I recently had this heated argument with a financial executive on the difference between Bitcoin and gold. He argued that they were pretty much the same thing. Gold’s price has always been whatever people think it was worth. The same with cryptocurrencies.
I retorted that they are not the same. Gold is tangible. You can hold it in your hand. You know how much of it is being stored in vaults. Although the price certainly fluctuates, gold has been a store of value for thousands of years. It doesn’t rust or corrode.
But what exactly is Bitcoin and its thousands of cousins? It’s computer code and exists only in the imagination and in cyberspace. Its price is something borne of pure speculation. If cryptos are a store of value, what are they truly representing?
The reason that I’m so skeptical on Bitcoin’s existential nature is that it’s not really tangible — or backed by earnings, dividends or book value. It’s also a prime target for market manipulators because of this vulnerability.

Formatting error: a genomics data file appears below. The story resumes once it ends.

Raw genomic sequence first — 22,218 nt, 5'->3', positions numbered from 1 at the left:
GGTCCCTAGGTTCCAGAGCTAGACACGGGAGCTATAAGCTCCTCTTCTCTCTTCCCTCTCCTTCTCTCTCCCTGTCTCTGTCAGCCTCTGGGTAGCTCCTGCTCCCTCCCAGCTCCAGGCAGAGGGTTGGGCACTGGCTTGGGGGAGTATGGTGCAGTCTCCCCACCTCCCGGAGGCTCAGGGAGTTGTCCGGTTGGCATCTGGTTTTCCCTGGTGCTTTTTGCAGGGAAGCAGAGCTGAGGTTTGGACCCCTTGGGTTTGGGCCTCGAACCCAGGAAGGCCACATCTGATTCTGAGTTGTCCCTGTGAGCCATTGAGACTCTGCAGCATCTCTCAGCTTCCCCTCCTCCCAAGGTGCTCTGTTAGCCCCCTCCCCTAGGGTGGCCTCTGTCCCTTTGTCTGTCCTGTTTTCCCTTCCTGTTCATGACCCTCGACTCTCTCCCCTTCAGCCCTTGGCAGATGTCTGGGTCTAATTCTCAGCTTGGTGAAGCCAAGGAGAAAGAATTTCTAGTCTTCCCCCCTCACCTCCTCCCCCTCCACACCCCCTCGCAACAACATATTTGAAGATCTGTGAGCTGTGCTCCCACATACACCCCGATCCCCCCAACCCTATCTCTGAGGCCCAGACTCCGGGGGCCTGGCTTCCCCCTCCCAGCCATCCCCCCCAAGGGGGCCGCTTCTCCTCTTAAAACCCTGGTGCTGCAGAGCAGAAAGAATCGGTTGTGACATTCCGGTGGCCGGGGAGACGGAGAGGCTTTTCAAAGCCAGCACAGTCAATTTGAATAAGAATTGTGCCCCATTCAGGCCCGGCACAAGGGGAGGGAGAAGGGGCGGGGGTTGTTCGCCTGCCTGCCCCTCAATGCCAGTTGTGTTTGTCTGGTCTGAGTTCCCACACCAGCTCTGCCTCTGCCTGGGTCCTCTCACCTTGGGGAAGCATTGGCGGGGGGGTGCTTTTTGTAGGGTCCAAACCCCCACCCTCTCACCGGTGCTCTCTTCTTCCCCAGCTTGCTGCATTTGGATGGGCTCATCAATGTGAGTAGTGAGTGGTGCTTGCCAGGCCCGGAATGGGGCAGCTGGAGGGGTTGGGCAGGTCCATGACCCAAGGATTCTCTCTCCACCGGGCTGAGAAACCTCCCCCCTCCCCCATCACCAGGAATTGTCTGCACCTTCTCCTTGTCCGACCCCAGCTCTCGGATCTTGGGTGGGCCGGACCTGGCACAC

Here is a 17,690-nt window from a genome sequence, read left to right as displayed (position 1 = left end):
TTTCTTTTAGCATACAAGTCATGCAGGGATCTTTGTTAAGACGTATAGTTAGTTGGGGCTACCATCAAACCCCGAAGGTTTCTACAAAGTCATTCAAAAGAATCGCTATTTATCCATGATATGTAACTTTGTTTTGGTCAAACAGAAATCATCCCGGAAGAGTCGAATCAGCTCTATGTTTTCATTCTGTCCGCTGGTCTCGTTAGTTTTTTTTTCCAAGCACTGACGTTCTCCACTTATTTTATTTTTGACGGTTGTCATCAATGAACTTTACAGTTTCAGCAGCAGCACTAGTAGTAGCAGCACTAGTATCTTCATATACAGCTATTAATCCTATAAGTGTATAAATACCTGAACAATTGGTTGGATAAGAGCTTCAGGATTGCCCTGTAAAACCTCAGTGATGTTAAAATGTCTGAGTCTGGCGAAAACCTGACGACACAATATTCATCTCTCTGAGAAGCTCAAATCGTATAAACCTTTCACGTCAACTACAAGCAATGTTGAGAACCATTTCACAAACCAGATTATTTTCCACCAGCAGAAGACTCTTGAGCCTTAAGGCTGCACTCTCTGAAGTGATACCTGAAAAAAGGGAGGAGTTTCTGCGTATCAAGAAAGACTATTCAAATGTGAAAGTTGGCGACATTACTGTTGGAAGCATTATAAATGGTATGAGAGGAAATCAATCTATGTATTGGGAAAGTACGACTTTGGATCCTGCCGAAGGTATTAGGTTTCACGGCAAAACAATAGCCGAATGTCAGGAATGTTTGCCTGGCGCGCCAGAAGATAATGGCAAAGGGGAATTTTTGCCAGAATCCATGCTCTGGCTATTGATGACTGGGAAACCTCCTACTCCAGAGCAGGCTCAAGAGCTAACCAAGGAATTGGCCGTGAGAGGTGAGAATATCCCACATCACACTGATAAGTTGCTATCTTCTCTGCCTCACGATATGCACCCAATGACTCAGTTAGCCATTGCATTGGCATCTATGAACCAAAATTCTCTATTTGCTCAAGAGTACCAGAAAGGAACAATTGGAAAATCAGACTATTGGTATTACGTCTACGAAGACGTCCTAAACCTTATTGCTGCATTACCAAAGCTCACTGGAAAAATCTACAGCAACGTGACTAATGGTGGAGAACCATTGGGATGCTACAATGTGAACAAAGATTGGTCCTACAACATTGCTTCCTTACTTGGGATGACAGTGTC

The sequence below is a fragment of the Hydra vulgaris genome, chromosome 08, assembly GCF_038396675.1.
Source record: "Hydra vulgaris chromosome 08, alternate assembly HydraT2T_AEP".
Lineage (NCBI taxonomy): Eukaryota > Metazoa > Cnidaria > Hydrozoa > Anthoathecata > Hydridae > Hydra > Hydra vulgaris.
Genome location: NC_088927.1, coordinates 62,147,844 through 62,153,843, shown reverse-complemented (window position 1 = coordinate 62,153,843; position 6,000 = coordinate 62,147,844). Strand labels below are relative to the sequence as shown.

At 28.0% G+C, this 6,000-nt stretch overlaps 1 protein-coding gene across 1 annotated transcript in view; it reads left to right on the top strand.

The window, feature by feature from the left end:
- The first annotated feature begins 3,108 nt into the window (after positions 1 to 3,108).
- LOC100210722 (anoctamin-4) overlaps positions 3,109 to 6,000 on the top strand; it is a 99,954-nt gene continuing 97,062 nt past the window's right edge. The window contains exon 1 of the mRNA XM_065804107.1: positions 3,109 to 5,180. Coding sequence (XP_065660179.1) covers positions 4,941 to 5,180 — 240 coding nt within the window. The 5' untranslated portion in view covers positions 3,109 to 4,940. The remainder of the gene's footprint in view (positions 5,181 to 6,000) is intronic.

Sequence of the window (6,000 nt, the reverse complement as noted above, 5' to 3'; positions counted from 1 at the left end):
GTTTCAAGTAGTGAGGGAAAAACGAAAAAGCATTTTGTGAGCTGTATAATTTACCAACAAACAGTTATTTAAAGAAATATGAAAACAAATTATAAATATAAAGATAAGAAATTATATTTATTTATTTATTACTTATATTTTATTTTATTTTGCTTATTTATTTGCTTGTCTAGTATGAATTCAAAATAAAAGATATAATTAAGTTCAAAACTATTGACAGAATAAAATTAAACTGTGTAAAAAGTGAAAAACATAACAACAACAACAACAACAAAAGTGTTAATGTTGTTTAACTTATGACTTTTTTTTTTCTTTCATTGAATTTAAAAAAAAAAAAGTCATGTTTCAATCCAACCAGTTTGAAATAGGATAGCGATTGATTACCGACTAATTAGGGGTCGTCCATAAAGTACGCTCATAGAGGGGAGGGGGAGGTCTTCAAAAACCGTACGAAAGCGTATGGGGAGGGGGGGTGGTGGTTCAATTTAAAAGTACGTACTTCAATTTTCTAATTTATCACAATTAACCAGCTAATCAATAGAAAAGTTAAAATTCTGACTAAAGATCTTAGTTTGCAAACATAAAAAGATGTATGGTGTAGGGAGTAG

I’m backed up in my view by a recent paper by John Griffin and Amin Shams of the University of Texas-Austin. They found evidence of Bitcoin and Tether price manipulation last year.
“These patterns cannot be explained by investor demand proxies,” the researchers write, “but are most consistent with the supply-based hypothesis where Tether is used to provide price support and manipulate cryptocurrency prices.”
In other words, speculators were likely behind the huge run-up in cryptos last year, which have been tumbling of late.
Last year, the world was on fire with news of huge gains in cryptos. By the end of 2017, Bitcoin alone rose 1,400%. As of this writing, though, the digital currency is down about 70%. Ethereum and Ripple are down about 20%.
Let’s put this in perspective. Suppose the stock or bond markets had dropped by more than two-thirds. The world as we know it would be awful dark. Fortunately, compared to the debt and equity markets, a relative handful own cryptos.
I’m not saying that some or even many cryptos won’t emerge as alternative forms of capital. It’s already proven that they can perform than function. I’ll even argue that blockchain-based currencies may even change the world of finance, law and even transportation.
But only a truly transparent market of buyers and sellers will make it safe for investors. While regulators ponder how to regulate digital currencies, just keep in mind that only holding a little of these currencies is a good idea for now. That means no more than 10% of your portfolio.